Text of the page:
The Traditional Owners have lived and cared for Country for thousands of years. Jagun (pronounced Yar-Gin) and which means 'country' is more than what you see.


Aboriginal education inlucdes how the land, water, the animals are all one living interconnected system.


Our way, our spirit, our being is embedded in this very place because we are connected to those cells, those systems, those living things, as one entity.

Our language, song, culture and Lore connect us to Country, we have belonging to this land. Our ancestor’s spirits are entwined through Country, the spirit is everywhere, it’s in the tree, rock, water and the wind. Caring for Country helps us maintain this relationship, it is in ‘the doing’ of caring which makes the person, in a similar way it is in ‘the caring’ of a child which makes the parent.


The different landscapes through Country are known intimately and valued they all hold story and song and is imprinted in our kinship connections.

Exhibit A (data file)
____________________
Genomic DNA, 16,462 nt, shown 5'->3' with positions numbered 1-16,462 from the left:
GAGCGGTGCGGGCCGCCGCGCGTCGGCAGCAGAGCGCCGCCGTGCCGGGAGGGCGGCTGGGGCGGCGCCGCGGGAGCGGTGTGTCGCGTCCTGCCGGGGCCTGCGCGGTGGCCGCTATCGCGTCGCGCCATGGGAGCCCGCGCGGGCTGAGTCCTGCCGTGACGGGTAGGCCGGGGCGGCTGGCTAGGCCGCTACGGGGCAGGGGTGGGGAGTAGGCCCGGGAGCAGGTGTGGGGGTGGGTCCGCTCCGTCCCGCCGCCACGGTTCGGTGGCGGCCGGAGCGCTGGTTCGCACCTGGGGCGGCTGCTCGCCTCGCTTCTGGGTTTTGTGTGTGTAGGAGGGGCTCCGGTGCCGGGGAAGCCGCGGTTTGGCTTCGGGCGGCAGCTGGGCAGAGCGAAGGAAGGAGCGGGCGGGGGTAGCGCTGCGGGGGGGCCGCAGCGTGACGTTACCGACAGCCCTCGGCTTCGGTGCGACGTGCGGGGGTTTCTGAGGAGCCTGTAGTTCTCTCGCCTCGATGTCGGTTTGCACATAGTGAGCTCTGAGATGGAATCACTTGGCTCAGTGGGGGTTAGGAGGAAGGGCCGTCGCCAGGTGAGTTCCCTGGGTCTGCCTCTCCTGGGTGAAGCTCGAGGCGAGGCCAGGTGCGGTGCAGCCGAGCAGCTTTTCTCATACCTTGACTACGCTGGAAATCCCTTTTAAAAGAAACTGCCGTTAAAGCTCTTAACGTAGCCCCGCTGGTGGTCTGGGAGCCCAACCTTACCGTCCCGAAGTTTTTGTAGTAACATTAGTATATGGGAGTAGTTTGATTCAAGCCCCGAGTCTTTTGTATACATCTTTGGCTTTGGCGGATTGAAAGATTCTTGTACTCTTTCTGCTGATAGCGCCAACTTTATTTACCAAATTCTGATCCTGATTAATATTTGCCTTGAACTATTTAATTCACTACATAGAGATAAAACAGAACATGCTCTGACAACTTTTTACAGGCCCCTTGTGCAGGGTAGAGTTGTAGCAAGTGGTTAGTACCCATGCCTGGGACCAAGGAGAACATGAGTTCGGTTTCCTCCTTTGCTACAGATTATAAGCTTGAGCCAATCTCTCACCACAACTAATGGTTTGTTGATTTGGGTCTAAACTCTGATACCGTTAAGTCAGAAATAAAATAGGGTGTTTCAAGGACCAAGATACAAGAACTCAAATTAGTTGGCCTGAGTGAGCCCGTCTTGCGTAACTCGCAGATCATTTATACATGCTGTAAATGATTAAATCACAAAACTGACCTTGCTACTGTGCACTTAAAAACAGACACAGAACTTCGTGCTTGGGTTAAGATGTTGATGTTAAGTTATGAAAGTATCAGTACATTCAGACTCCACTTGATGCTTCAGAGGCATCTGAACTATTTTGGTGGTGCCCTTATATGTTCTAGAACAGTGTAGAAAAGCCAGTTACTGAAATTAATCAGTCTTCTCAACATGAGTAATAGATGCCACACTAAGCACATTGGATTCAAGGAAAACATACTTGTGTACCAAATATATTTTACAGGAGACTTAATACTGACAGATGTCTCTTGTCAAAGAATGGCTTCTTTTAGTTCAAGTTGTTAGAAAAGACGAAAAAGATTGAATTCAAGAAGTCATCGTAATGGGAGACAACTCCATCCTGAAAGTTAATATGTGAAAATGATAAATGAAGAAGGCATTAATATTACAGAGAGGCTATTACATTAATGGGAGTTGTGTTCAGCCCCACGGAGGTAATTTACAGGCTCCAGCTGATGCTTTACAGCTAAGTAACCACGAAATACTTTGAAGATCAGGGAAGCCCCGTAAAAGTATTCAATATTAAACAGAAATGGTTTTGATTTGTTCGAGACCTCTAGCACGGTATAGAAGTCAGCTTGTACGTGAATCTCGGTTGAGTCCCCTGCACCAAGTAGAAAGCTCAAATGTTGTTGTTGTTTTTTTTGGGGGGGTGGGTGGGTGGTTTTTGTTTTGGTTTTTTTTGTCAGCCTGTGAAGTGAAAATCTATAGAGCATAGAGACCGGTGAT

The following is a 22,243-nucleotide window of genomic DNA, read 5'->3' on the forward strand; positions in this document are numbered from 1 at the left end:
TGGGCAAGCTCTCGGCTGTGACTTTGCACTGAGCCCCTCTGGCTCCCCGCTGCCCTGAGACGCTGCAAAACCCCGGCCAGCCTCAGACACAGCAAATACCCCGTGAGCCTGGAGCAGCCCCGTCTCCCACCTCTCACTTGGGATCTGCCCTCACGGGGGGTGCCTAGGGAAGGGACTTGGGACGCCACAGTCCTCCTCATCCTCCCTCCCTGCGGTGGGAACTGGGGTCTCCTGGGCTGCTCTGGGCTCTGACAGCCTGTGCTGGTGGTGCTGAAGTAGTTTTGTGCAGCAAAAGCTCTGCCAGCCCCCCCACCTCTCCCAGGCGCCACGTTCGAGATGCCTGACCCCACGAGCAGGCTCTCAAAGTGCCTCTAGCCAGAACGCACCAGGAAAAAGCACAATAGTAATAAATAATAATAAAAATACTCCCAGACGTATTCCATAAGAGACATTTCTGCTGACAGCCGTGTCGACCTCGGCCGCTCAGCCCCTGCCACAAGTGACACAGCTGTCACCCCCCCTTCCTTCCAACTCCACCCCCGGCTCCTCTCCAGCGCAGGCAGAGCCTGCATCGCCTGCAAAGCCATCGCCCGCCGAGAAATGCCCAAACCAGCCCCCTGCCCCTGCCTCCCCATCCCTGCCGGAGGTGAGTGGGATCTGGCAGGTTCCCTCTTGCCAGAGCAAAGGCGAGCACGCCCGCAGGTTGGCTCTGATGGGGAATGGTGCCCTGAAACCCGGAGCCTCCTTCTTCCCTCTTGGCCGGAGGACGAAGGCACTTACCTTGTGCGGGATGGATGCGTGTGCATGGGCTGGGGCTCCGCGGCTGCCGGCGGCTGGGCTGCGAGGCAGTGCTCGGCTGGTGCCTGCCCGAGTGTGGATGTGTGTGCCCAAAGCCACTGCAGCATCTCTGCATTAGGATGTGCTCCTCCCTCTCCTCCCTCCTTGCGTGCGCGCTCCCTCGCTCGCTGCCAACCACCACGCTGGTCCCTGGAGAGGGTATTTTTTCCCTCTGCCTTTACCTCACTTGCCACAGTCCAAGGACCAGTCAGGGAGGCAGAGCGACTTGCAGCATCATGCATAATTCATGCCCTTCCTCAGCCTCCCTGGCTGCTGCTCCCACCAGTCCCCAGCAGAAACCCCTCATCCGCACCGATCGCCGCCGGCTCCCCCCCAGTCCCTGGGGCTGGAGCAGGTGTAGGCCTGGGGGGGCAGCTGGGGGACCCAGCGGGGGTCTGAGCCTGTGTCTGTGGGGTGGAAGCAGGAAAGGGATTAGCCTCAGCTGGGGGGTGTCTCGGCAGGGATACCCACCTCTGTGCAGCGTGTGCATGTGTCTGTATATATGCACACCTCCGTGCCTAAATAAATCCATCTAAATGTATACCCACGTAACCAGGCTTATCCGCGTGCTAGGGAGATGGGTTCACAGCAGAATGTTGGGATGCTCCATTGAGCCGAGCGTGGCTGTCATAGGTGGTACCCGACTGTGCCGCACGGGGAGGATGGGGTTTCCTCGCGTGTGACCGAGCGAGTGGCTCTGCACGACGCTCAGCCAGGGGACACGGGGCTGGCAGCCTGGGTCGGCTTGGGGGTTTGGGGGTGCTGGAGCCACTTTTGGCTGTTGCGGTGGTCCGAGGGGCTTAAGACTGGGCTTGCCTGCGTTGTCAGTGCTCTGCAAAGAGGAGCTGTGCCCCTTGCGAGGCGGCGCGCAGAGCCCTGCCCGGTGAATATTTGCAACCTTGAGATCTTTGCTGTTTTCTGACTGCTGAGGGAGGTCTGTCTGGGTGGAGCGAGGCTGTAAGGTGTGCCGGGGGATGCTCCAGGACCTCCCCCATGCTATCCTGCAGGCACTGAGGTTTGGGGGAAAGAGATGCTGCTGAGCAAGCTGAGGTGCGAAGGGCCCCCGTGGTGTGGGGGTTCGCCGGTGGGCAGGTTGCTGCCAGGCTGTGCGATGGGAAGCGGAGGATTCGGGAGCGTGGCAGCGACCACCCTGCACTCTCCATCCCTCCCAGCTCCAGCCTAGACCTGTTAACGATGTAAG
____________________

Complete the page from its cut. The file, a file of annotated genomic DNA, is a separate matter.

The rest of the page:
Gaining or inheriting a totem is the giving of responsibility of an animal, or an element or of a tree, it is the practice of placing the care of that animal, element or tree into your hands, you care for its life, its needs, its function, its relationships. Your care of your totem demands an understanding of ecology reliance, it’s your first lesson and life lesson in interconnected living.

We continue this and practice our culture through ceremony, behaviour, theology, philosophy and spiritual practice to honour Our Ways to enliven those connections of care, with each species, each, plant, each element. Fire and smoke are part of this natural process.


Caring for Country is vital for maintaining our culture and all those relational processes. The sharing of intergenerational knowledge and continuation, this is how we have maintained our cultural identity. This sharing is a spiritual process.

Currie Country

  • Currie Country

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